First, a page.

Over the last decade, we have seen a tremendous growth in the localisation and identification of genes for non syndromic hearing impairment. It has become clear that this condition is extremely genetically heterogeneous. Chaib et al. [6] reviewed the frequency and inheritance of congenital isolated deafness and causes for difficulties associated with mapping of deafness genes. They noted that in the U.S., deafness affects 1 in 1000 children at birth or during infancy. About 75% of the inherited forms of congenital isolated deafness have an autosomal recessive mode of transmission. Difficulties in the localization of deafness genes are due to several factors, including extreme genetic heterogeneity of the defect (there are an estimated 40 deafness genes segregating in the population); the absence of clinical criteria to allow differentiation between inner ear defects; and the high proportion of marriages between deaf persons in Western countries leading to coexistence of several defective genes responsible for clinically indistinguishable phenotypes in one family [6]. Currently (mid 2005), over 100 different loci have been found to be associated with hereditary hearing impairment: 41 disorders are associated with autosomal dominant mode of inheritance, 45 with autosomal recessive, 6 with X-linked and 6 are maternally inherited on the mitochondrial DNA. Of these, 20 genes have been cloned for autosomal dominant (DFNA) (Table 1 [Tab. 1]), 20 genes for autosomal recessive (DFNB) (Table 2 [Tab. 2]), 1 for X-linked (DFN) (Table 3 [Tab. 3]) and 6 genes in the mitochondrial DNA (Table 4 [Tab. 4]). Furthermore, two modifier genes have been found (Table 5 [Tab. 5]): DFNM1 can dramatically reduce the penetrance of DFNB26 -linked haplotype in homozygous, therefore preventing hearing impairment to occur [37], and DFNM2 which should account for hearing impairment in A1555G mitochondrial mutation carriers not exposed to aminoglycosides [5]. A continuously updated overview of the field can be found in the Hereditary Hearing loss Homepage (http://webhost.ua.ac.be/hhh/).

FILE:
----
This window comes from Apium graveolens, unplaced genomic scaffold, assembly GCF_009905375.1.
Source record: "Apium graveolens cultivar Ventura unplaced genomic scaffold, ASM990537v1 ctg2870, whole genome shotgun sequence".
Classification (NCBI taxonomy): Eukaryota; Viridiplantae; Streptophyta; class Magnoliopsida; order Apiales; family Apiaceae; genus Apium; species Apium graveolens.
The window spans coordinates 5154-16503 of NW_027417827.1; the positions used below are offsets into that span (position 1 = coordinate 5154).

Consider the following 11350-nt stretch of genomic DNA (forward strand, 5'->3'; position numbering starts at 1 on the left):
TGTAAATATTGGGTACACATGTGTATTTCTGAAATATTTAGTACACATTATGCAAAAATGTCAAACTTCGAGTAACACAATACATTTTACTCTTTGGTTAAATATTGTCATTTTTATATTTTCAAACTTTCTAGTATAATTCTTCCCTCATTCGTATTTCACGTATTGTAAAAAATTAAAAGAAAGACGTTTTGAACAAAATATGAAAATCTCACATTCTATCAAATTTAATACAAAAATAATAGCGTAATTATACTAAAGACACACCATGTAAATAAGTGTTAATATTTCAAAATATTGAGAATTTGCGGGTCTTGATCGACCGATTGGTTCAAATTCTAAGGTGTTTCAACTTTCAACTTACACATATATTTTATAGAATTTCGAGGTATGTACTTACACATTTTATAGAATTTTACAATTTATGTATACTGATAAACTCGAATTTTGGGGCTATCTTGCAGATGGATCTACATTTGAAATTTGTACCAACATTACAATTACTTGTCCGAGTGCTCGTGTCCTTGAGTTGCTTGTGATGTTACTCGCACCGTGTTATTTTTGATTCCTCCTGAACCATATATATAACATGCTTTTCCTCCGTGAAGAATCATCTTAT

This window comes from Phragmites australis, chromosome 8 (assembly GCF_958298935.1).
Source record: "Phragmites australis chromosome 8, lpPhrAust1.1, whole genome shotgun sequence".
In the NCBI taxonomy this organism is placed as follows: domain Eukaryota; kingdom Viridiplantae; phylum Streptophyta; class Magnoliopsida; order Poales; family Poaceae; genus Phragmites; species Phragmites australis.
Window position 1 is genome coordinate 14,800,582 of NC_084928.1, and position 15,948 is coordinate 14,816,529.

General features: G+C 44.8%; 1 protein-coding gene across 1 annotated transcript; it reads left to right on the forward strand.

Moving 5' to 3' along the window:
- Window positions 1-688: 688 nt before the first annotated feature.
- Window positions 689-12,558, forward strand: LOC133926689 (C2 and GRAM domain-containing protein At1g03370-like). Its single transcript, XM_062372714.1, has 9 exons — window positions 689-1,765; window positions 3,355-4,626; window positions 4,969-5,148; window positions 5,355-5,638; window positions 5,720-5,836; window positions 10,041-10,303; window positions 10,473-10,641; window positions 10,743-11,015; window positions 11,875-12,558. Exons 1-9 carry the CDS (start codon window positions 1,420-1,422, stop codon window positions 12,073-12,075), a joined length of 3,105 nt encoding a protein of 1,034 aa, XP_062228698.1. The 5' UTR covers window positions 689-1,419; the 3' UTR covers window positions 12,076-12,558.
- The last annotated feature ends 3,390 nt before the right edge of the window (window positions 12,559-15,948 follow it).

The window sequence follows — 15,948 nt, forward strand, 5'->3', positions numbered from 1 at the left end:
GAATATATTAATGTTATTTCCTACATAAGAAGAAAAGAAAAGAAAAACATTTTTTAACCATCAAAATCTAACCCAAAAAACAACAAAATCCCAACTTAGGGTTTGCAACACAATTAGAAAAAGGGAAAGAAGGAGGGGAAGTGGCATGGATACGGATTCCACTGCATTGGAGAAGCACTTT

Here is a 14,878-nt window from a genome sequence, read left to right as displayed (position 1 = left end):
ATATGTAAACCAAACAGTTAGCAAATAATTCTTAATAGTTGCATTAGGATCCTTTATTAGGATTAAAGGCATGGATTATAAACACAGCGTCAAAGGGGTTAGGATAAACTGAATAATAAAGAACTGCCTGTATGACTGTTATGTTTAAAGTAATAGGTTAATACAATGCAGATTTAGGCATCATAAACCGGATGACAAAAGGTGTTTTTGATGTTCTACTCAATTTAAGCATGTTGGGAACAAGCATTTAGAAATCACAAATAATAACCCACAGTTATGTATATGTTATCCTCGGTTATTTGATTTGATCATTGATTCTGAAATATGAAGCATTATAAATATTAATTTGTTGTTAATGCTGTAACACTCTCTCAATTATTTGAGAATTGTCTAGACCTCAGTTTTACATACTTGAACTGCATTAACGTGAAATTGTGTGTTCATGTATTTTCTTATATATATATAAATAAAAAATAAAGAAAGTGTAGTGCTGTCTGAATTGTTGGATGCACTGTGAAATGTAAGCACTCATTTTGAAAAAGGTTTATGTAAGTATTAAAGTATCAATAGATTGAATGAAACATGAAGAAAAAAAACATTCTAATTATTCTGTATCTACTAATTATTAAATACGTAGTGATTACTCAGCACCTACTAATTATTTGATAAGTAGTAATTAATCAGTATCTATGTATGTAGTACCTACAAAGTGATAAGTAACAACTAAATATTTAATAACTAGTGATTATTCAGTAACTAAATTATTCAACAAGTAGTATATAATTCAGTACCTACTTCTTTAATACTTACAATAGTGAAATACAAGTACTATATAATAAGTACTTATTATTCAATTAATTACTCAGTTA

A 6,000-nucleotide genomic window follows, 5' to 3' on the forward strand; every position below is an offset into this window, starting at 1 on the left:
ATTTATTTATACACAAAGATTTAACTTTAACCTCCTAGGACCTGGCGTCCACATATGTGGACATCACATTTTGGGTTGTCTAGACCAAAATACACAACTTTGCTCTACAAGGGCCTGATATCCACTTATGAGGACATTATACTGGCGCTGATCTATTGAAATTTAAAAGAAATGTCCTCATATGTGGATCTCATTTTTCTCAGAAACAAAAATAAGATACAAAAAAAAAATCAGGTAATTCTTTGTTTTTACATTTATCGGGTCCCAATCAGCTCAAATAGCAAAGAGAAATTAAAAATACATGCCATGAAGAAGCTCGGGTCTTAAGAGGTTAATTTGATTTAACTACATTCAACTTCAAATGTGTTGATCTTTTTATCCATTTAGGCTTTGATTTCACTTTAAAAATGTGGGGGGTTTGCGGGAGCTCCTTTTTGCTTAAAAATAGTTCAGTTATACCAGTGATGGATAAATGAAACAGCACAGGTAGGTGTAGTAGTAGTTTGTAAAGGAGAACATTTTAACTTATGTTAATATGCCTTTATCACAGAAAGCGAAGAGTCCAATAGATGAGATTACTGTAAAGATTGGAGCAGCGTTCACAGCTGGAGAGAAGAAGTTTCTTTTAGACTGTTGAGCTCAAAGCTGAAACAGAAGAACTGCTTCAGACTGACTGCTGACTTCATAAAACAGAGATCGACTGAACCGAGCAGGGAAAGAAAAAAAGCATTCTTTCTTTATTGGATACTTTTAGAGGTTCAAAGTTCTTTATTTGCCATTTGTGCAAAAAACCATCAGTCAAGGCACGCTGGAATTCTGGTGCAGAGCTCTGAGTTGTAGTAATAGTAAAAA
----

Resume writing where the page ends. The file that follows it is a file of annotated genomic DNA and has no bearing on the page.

Genotype-phenotype correlation